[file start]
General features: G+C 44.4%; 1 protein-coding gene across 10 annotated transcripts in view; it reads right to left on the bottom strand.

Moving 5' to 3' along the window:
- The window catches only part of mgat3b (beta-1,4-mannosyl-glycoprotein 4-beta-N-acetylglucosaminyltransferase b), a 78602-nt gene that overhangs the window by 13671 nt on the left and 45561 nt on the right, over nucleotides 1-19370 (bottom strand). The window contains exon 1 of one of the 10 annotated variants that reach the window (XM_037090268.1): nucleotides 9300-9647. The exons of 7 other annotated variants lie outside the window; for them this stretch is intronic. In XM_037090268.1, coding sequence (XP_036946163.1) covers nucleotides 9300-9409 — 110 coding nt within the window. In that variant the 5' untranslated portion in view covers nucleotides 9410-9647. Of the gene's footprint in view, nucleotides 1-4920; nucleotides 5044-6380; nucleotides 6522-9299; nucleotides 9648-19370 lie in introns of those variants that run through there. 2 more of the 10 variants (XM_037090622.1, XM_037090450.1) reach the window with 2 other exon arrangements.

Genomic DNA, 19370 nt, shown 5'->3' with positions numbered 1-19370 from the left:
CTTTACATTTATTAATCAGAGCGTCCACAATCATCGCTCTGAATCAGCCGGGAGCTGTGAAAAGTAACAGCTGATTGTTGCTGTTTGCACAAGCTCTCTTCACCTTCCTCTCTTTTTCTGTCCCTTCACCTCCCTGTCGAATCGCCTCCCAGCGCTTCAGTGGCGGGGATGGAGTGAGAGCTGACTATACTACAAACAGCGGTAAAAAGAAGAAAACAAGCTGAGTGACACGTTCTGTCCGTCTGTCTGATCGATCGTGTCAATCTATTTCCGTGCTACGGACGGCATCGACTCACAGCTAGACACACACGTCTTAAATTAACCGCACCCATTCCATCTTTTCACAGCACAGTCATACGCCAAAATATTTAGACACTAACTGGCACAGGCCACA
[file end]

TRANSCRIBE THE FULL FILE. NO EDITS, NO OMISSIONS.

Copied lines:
General features: G+C 44.4%; 1 protein-coding gene across 10 annotated transcripts in view; it reads right to left on the bottom strand.

Moving 5' to 3' along the window:
- The window catches only part of mgat3b (beta-1,4-mannosyl-glycoprotein 4-beta-N-acetylglucosaminyltransferase b), a 78602-nt gene that overhangs the window by 13671 nt on the left and 45561 nt on the right, over nucleotides 1-19370 (bottom strand). The window contains exon 1 of one of the 10 annotated variants that reach the window (XM_037090268.1): nucleotides 9300-9647. The exons of 7 other annotated variants lie outside the window; for them this stretch is intronic. In XM_037090268.1, coding sequence (XP_036946163.1) covers nucleotides 9300-9409 — 110 coding nt within the window. In that variant the 5' untranslated portion in view covers nucleotides 9410-9647. Of the gene's footprint in view, nucleotides 1-4920; nucleotides 5044-6380; nucleotides 6522-9299; nucleotides 9648-19370 lie in introns of those variants that run through there. 2 more of the 10 variants (XM_037090622.1, XM_037090450.1) reach the window with 2 other exon arrangements.

Genomic DNA, 19370 nt, shown 5'->3' with positions numbered 1-19370 from the left:
CTTTACATTTATTAATCAGAGCGTCCACAATCATCGCTCTGAATCAGCCGGGAGCTGTGAAAAGTAACAGCTGATTGTTGCTGTTTGCACAAGCTCTCTTCACCTTCCTCTCTTTTTCTGTCCCTTCACCTCCCTGTCGAATCGCCTCCCAGCGCTTCAGTGGCGGGGATGGAGTGAGAGCTGACTATACTACAAACAGCGGTAAAAAGAAGAAAACAAGCTGAGTGACACGTTCTGTCCGTCTGTCTGATCGATCGTGTCAATCTATTTCCGTGCTACGGACGGCATCGACTCACAGCTAGACACACACGTCTTAAATTAACCGCACCCATTCCATCTTTTCACAGCACAGTCATACGCCAAAATATTTAGACACTAACTGGCACAGGCCACA